Lipid peroxidation activity was determined by measuring the content of the thiobarbituric acid reactive substances. The level of lipid peroxidation was expressed as millimoles of malondialdehyde formed/g wet tissue.
Determination of glutathione peroxidase
Glutathione peroxidase was estimated using a standard protocol, and the glutathione peroxidase activity was expressed as micromolar glutathione utilized per mg protein per minute at 37°C.
Three brain samples from each group were used, and ten slices per sample were examined for histopathological study. Immediately after the excision from mice, the brain tissue was transferred into 10% formalin. Sections of 5 μm thickness of brain tissue were prepared using microtome and stained with hematoxylin and eosin for microscopic observations. All slides were then evaluated under light microscope (ZEISS Axio Lab A1 India).
The obtained data were expressed as mean ± standard error of mean and analyzed by one-way ANOVA, followed by Dunnett's multiple comparison t-test using GraphPad Prism 3. P < 0.05 was considered as statistically significant.
| Results|| |
The acute toxicity study revealed no mortality with HAPL in any dose up to 2000 mg/kg body weight. The LD50 of HAPL is more than 2000 mg/kg. The dose taken for neuroprotective study was 1/10th and 1/5th of the higher dose of the study and found to be safe.
Effect of hydroalcoholic extract of Pluchea lanceolata on aluminum chloride-induced behavioral changes in behavioral despair test
In behavioral despair test, the duration of freezing time was significantly increased in AlCl3 alone group as compared to vehicle control (P < 0.01). Co-administration of HAPL has significantly attenuated the freezing time at both dose levels as compared to AlCl3 alone group (P < 0.01) [Table 1].
|Table 1: Effect of hydroalcoholic extract of Pluchea lanceolata in behavioral despair test|
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Effect of hydroalcoholic extract of Pluchea lanceolata on aluminum chloride-induced behavioral changes in tail suspension test
The duration of immobility time was significantly increased in AlCl3-treated mice as compared to vehicle control. Whereas co-administration of HAPL considerably attenuated the freezing time, however, the observed changes were not statistically significant as compared to AlCl3 alone group [Table 2].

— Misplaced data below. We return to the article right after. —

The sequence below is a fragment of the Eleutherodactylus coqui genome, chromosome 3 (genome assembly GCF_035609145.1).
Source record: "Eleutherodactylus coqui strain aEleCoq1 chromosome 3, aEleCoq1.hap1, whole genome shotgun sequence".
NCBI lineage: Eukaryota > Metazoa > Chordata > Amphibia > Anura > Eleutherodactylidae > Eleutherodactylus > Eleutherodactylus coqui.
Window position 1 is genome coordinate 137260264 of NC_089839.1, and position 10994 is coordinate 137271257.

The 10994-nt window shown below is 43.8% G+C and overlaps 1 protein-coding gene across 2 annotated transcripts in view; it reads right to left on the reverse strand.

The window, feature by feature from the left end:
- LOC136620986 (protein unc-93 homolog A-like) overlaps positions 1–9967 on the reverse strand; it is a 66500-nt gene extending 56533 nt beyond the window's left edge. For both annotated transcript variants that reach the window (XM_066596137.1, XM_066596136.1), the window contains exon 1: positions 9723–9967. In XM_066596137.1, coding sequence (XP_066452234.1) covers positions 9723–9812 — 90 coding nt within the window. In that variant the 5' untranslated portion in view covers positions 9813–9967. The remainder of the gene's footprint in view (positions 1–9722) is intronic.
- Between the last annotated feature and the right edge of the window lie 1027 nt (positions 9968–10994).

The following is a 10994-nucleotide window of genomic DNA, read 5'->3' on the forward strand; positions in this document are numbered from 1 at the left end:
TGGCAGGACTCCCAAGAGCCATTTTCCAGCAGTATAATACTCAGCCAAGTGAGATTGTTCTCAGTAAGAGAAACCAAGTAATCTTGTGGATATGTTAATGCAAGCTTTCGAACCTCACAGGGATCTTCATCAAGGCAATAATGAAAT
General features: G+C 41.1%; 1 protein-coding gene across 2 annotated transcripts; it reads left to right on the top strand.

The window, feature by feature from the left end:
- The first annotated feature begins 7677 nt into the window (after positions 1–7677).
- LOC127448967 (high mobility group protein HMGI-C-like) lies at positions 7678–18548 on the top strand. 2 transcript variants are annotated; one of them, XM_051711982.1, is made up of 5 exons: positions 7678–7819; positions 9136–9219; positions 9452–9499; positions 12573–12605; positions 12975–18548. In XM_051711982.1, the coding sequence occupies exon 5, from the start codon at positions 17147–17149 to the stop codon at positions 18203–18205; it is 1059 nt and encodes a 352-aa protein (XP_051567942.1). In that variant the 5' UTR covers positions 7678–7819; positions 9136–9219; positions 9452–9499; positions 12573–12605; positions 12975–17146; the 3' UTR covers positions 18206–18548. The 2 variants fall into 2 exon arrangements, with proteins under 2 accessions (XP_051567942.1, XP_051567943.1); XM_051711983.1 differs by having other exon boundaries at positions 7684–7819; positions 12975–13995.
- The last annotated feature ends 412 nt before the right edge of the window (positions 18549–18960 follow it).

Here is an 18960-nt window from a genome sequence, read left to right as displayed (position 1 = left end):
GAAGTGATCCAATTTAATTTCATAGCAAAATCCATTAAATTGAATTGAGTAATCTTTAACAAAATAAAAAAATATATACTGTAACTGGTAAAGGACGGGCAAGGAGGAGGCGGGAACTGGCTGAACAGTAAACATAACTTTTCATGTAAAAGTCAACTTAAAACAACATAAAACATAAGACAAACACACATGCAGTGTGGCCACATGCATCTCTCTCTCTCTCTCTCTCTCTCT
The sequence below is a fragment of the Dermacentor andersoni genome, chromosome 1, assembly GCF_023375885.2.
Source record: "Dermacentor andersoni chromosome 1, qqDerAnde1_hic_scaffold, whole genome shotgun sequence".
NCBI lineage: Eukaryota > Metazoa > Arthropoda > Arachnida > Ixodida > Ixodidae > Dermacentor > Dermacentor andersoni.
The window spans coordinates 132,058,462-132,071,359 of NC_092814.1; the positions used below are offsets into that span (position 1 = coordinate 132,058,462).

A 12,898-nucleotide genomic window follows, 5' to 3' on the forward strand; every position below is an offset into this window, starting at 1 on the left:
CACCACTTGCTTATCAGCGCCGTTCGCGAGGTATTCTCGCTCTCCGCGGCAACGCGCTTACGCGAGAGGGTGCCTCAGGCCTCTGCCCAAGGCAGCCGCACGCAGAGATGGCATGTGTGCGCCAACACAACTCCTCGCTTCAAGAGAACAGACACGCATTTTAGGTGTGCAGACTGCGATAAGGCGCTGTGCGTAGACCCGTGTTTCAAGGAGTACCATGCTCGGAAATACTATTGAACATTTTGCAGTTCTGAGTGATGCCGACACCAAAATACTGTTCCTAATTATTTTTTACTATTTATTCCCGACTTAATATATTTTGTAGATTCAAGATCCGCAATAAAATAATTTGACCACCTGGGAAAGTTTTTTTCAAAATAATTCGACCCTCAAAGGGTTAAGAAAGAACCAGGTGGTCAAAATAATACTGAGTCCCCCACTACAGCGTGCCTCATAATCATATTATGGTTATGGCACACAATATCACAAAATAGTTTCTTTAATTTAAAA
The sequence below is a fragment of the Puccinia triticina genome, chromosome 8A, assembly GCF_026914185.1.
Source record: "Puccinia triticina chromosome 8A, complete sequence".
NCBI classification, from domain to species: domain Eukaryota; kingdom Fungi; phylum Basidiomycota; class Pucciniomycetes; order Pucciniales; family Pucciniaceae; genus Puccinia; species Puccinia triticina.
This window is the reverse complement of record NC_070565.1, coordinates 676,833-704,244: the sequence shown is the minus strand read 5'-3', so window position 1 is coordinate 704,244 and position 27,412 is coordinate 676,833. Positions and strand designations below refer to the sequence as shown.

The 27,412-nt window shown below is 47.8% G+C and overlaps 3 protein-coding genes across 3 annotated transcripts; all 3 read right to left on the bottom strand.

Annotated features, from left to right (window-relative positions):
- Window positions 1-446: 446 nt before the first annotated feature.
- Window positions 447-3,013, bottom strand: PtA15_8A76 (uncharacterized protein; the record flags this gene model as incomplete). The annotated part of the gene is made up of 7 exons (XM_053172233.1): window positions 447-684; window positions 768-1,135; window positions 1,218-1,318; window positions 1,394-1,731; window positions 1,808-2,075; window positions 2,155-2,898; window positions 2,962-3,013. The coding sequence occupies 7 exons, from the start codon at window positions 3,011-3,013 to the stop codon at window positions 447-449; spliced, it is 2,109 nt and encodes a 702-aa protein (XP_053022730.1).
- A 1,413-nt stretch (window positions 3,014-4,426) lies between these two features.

|Table 2: Effect of hydroalcoholic extract of Pluchea lanceolata in tail suspension test|
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Effect of hydroalcoholic extract of Pluchea lanceolata on acetylcholinesterase
A significant increase in the level of AChE activity was observed in the animals treated with AlCl3 as compared to vehicle control (P < 0.01). The HAPL co-administration with AlCl3 considerably attenuated the AlCl3-induced elevation in the AChE; however, the observed changes were not statistically significant as compared to AlCl3 alone group [Table 3].
|Table 3: Effect of hydroalcoholic extract of Pluchea lanceolata on serum acetylcholinesterase activity|
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Effect of hydroalcoholic extract of Pluchea lanceolata on antioxidant parameters
In the present study, repeated administration of AlCl3 significantly increased lipid peroxidation as compared to vehicle control (P < 0.01). The elevated lipid peroxidation was significantly attenuated at both the dose levels of HAPL as compared to AlCl3 alone group. Whereas repeated administration of AlCl3 caused marked oxidative stress, which led to decrease in the antioxidant enzymes activities such as catalase and glutathione peroxidase in comparison to control group mice; while HAPL co-administered with AlCl3 has increased the activity of catalase and caused no significant changes in glutathione peroxidase levels as compared to AlCl3 alone group [Table 4].
|Table 4: Effect of hydroalcoholic extract of Plantago lanceolata on antioxidant parameters in aluminum chloride-induced neurotoxicity|